But, “who’s spending $45 a month on soap?” Boneparth said, “and you still have to pay for the hotel room.”
Boneparth, who wondered if the video was made as a joke, said penny pinching on the small things isn’t the path to financial independence.
“Soap alone isn’t going to get you a million dollars here.”
Video: “I see a stock going up, and I buy it“
The couple from the @chadandjenny account told their 116,000 followers that they make money by buying stocks that go up and then selling at the top.
The video’s advice reminded Stovall of a humorous quote from the Great Depression to buy stocks “that go up, and if they don’t go up, don’t buy them.”
Boneparth said the couple is actually describing momentum trading, in which investors have to time the market, which is “very difficult.”
“You can be very wrong trying to do momentum trading and guess when the stock is going to go up or down,” he said.
From a constructive perspective, the video “encourages novice investors to learn about technical analysis, focusing on: turnaround spotting, trend following, and topping patterns,” Stovall said.
In a response to Insider on TikTok, the user said, “The strategy I use specifically is referred to as scalping.” He said it’s “similar to momentum trading but much more short term.”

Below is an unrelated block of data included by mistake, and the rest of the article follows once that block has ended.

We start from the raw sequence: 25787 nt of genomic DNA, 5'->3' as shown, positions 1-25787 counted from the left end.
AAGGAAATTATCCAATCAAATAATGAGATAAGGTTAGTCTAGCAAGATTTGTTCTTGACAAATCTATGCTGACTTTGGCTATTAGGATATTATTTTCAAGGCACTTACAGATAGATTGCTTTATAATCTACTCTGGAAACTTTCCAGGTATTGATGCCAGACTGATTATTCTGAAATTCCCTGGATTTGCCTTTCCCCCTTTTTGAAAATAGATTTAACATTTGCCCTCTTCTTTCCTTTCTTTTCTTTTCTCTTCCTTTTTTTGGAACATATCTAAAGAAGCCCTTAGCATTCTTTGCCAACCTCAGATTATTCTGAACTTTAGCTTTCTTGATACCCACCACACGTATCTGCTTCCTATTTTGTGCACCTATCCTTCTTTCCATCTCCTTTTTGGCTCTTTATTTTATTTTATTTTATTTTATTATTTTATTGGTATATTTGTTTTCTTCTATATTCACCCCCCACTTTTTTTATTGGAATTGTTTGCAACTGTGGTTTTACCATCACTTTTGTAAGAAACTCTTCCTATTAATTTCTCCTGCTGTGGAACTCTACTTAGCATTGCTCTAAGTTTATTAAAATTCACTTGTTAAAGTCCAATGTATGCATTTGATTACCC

Amid the resurgence in meme-stock mania around AMC Entertainment, the @atomcash account, which has 1,400 followers, said, “Mathematically speaking, it is statistically possible that AMC can reach anywhere from 100k a share to 500 or even a million dollars a share.”
“There is a huge difference between being ‘statistically possible’ and ‘realistic,'” Stovall said.
At even just $1,000 per share, the company, which is currently trading at all-time highs around $45, would be a $500 billion business.
“It’s just absolutely ludicrous to think that AMC, a company that’s bleeding cash and trying to shore up its balance sheet and survive would be worth something slightly less than Tesla,” Boneparth said.
The creator behind @ceowatchlist publishes regular TikToks encouraging his 822,000 followers to track public investing records of CEO’s, senators, and other rich people and buy what they buy.
It’s a piece of advice that a lot of investors follow, seeing how many attend the Berkshire Hathaway annual meeting and read Warren Buffett’s letter to investors, Stovall said.
“A problem with buying what rich people own, however, is that these rich people probably don’t publish a newsletter telling when to buy and sell, along with publishing a track record,” Stovall added. “Therefore, blindly buying what rich people own means you may get in late and never know when to get out.”
Tik Tok Creator @Chris.stocks detailed to his followers what a support and resistance level is, and said when you see a stock nearing it’s support or resistance level, you can predict what’s going to happen, and make money.